February 02, 2011

U.S. Hits the Technology Battleground with China


While thousands of American combat troops have recently made their way home after fighting on Iraq soil, other American “soldiers” are gearing up for another type of battle – one that doesn’t involve heavy artillery and uniforms, however.

Instead of weapons of mass destruction being the problem, the issue at hand is global technology dominance. And, the enemy this time, is China.

As President Barack Obama discussed in his most recent State of the Union address, a battle is currently brewing between United States business and China after Chinese bureaucrats rolled out a blueprint for how to make their country a global technology powerhouse by 2020, the Wall Street Journal reports.

"It's a huge, long-term strategic issue," said a top executive at a U.S. technology firm operating in China. "It isn't just the crisis of the day for U.S. business. It's the crisis."

Since 2009, China has been attempting to change the way the technology game is played by introducing new interlocking regulations and state spending. The new initiatives include instituting patent laws that favor Chinese companies to mandates that require other foreign companies to transfer technology to China if they hope to sell in that market.

The President weighed in on these initiatives during last week’s address, touting China and other countries for its technological advances but warning that the United States needs to keep up.

“Nations like China and India realized that with some changes of their own they could compete in this new world, so they started educating their children younger, earlier and longer, and with greater emphasis on math and science,” Obama said. “They are investing in research and new technologies. Just recently, China became the home to the world’s largest private solar research facility and the world’s fastest computer.”

“We know what it takes to compete for the jobs and industries of our time; we need to out-innovate, out-educate and out-build the rest of the world,” he added, which was met with a standing ovation.

Despite the President’s reminder of what needs to be done, the United States Chamber of Commerce is still dealing with the very real effects of this tech war, which is evidenced by complaints from many companies.

Recently, the chamber fashioned a report to measure the scope of China’s actions. It found an "intricate web" of new rules "considered by many international technology companies to be a blueprint for technology theft on a scale the world has never seen before," as stated in the Wall Street Journal article.

The 44-page report, "China's Drive for 'Indigenous Innovation': A Web of Industrial Policies,” details the new difficulties foreign companies face.  with China.

As the President stated in his speech, one of the best ways to compete in the burgeoning technology world is to promote the sharing of ideas and foster creativity. Rather than get tied down in legalities as to whether China can impose mandates and regulations, perhaps America should spend time making sure it innovators, inventors and developers have the resources and finances necessary to turn dreams into realities.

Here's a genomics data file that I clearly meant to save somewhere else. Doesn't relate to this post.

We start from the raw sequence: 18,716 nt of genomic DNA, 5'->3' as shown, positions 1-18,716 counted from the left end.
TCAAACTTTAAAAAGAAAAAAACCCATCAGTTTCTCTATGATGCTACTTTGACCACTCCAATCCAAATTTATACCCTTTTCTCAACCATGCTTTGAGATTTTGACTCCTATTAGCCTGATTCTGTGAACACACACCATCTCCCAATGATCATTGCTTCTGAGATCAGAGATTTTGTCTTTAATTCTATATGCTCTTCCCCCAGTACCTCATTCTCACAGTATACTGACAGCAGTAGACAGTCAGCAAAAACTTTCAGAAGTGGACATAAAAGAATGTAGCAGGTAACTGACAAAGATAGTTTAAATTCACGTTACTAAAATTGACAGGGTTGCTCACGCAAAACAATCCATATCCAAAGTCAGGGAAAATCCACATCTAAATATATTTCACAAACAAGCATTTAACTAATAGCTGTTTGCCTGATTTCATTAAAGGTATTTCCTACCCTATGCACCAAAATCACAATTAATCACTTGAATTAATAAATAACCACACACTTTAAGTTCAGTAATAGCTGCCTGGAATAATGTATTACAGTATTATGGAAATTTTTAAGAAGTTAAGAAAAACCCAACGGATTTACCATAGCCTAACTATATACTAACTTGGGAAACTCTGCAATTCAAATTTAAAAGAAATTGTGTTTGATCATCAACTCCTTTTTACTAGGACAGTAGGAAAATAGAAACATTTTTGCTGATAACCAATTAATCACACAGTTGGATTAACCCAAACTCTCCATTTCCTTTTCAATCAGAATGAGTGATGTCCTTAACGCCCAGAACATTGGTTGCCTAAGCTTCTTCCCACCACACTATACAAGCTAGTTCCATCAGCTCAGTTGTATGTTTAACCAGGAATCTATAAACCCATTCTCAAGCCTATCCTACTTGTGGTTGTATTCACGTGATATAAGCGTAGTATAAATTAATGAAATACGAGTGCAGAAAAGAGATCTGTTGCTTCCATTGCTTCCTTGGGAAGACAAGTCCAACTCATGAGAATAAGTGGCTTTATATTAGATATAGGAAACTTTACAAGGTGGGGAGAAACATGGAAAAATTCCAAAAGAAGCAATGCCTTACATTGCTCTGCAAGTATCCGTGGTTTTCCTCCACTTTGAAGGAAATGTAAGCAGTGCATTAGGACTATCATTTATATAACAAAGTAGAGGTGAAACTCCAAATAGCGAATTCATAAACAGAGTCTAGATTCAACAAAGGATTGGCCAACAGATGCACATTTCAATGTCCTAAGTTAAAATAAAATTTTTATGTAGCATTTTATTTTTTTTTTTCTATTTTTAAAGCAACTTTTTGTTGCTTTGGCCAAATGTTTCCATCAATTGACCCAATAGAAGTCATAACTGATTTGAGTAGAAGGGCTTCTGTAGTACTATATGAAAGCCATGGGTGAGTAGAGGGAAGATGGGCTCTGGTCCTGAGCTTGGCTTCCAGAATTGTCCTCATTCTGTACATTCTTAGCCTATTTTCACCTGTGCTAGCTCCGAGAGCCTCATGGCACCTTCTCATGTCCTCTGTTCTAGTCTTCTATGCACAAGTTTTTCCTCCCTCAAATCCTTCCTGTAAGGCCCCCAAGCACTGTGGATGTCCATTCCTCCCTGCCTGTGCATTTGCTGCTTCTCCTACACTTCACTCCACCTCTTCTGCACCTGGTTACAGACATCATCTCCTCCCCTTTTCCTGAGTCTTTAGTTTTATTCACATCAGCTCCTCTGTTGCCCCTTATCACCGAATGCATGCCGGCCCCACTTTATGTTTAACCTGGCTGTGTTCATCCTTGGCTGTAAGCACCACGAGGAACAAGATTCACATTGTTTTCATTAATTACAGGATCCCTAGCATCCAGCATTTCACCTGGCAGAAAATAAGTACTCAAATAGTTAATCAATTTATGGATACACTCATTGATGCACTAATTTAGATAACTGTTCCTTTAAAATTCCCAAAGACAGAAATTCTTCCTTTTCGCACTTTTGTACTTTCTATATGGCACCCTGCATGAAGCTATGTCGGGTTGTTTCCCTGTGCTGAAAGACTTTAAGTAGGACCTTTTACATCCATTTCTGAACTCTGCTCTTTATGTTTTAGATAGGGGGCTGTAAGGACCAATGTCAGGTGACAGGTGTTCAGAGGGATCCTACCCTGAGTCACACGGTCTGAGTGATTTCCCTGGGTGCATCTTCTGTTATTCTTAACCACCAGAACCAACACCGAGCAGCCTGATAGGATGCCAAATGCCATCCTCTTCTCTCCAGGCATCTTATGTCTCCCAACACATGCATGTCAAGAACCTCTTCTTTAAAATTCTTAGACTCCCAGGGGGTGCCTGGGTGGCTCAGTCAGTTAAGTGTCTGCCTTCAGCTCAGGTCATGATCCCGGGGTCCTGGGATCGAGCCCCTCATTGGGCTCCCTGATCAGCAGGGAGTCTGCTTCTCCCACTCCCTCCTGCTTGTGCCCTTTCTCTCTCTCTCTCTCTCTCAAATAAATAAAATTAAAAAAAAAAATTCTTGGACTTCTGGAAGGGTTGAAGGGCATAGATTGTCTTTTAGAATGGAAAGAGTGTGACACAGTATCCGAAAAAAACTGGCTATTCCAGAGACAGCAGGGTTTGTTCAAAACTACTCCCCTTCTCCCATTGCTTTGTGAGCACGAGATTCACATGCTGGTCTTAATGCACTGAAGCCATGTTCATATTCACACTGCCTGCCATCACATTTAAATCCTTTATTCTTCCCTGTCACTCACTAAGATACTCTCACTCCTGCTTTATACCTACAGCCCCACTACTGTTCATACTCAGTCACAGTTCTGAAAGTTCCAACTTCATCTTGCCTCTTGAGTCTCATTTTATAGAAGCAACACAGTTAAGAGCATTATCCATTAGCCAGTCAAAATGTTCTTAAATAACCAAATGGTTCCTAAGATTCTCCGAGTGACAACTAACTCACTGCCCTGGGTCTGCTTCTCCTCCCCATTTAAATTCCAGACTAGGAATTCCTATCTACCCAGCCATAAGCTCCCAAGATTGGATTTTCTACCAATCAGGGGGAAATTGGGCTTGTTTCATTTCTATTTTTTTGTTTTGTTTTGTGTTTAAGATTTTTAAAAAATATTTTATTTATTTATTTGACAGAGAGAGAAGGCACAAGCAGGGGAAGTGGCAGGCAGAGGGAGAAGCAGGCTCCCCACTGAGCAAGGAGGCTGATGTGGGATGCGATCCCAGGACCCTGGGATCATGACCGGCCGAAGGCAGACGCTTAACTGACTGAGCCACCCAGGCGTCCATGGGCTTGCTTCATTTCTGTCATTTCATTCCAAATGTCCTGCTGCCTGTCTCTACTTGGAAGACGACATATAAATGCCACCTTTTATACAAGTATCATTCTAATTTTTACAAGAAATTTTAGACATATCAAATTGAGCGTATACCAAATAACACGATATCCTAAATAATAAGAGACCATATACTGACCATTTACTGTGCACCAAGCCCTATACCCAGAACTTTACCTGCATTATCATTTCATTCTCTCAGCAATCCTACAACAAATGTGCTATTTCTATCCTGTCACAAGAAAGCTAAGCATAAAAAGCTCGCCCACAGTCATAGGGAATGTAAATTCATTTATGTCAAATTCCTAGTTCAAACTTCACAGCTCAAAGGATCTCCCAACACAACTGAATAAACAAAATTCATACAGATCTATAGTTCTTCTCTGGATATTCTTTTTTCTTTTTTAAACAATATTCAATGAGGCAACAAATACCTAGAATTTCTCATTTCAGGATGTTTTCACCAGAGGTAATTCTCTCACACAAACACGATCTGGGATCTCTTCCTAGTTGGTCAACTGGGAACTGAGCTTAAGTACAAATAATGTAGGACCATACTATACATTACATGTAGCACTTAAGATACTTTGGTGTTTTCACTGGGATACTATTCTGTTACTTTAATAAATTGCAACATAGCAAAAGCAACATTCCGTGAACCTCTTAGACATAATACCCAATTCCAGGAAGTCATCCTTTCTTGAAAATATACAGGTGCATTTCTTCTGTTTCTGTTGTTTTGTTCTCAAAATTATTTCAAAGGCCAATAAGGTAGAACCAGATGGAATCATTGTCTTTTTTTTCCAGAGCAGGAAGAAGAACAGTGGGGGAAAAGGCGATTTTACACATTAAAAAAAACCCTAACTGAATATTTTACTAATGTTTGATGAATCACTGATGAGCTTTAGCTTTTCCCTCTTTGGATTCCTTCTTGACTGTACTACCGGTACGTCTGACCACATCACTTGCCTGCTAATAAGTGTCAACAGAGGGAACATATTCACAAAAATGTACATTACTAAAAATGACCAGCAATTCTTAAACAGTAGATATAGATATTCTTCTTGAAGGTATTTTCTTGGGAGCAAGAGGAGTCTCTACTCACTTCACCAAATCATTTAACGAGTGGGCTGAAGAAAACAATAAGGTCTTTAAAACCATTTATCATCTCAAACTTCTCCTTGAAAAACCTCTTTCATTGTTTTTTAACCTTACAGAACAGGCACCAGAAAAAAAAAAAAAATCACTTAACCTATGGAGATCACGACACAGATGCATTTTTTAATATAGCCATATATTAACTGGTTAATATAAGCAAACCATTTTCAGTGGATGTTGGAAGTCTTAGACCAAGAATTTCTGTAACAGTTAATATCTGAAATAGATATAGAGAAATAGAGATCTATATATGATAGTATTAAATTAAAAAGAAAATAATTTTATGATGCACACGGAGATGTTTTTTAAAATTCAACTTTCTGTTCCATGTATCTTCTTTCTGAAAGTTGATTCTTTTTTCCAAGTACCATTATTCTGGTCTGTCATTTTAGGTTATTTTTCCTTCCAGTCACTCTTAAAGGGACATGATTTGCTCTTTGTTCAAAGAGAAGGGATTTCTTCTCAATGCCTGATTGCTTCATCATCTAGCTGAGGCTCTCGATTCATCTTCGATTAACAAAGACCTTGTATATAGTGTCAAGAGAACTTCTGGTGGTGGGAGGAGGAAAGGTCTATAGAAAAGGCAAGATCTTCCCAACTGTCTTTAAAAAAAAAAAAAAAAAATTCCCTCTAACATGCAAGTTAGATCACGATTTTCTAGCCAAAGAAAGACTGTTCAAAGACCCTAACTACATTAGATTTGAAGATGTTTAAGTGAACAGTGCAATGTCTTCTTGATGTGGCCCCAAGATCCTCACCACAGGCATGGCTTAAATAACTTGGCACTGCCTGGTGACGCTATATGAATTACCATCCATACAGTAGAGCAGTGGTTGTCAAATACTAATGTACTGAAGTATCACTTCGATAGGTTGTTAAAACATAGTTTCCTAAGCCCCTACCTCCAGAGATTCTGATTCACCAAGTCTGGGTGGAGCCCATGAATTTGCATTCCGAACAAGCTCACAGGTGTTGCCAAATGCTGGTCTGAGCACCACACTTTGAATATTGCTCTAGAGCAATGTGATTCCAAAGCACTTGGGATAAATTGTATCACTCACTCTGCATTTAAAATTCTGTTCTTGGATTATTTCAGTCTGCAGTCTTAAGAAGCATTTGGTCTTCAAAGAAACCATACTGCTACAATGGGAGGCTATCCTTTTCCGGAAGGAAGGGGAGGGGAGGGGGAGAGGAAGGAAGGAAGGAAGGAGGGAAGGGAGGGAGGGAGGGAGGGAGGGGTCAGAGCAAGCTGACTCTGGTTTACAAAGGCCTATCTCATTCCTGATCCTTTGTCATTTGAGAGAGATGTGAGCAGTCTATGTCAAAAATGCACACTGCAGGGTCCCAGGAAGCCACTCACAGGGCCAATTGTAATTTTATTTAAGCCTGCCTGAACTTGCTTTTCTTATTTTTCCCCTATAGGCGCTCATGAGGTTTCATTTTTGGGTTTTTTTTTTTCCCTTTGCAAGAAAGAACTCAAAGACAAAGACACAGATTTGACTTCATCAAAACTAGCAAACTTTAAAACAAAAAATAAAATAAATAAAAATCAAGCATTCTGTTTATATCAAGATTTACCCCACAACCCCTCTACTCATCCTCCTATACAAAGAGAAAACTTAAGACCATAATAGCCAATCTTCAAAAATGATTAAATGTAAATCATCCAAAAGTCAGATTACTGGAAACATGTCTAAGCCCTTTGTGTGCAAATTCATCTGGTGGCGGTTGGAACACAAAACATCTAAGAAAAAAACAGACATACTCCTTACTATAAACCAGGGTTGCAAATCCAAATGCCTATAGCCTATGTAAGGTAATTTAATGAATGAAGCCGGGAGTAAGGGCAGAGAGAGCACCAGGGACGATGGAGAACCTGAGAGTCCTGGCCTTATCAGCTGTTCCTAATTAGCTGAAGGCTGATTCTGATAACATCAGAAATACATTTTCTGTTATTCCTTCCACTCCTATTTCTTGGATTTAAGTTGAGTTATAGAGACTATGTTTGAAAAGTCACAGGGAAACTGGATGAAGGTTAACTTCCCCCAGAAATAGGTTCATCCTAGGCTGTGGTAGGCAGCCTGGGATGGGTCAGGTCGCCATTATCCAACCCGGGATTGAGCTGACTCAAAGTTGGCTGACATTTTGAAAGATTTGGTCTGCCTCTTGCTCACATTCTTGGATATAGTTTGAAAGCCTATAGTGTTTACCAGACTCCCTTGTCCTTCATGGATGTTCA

Next week, the President is scheduled to visit Penn State University to tour university labs focused on solutions for energy–efficient buildings to help boost American innovation. Meetings like this are a step in the right direction.

Innovation spawns ideas and ideas lead to growth. The American technology market depends on innovation — the greatest weapon when at war.

Want to learn more about how federal regulations are shaping and re-defining communications and information technology? Then be sure to attend the Regulatory 2.0 Workshop, collocated with TMC’s (News - Alert) ITEXPO East, taking place Feb 2-4, 2011, in Miami. Federal Communications Commission Chairman Julius Genachowski (News - Alert) has pursued the singular goal of ubiquitous broadband access to an open Internet. While some progress has been made, the most difficult decisions are ahead. What's the Commission to do? This program will examine the important issues facing the FCC (News - Alert) including net neutrality, inter-carrier compensation and universal service reform, new CALEA legislation, next generation 911, additional spectrum for wireless broadband and the evolving role of state regulation. To register, click here.


Carrie Schmelkin is a Web Editor for TMCnet. Previously, she worked as Assistant Editor at the New Canaan Advertiser, a 102-year-old weekly newspaper, covering news and enhancing the publication’s social media initiaitives. Carrie holds a bachelor’s degree in journalism and a bachelor’s degree in English from the S.I. Newhouse School of Public Communications at Syracuse University. To read more of her articles, please visit her columnist page.

Edited by Carrie Schmelkin
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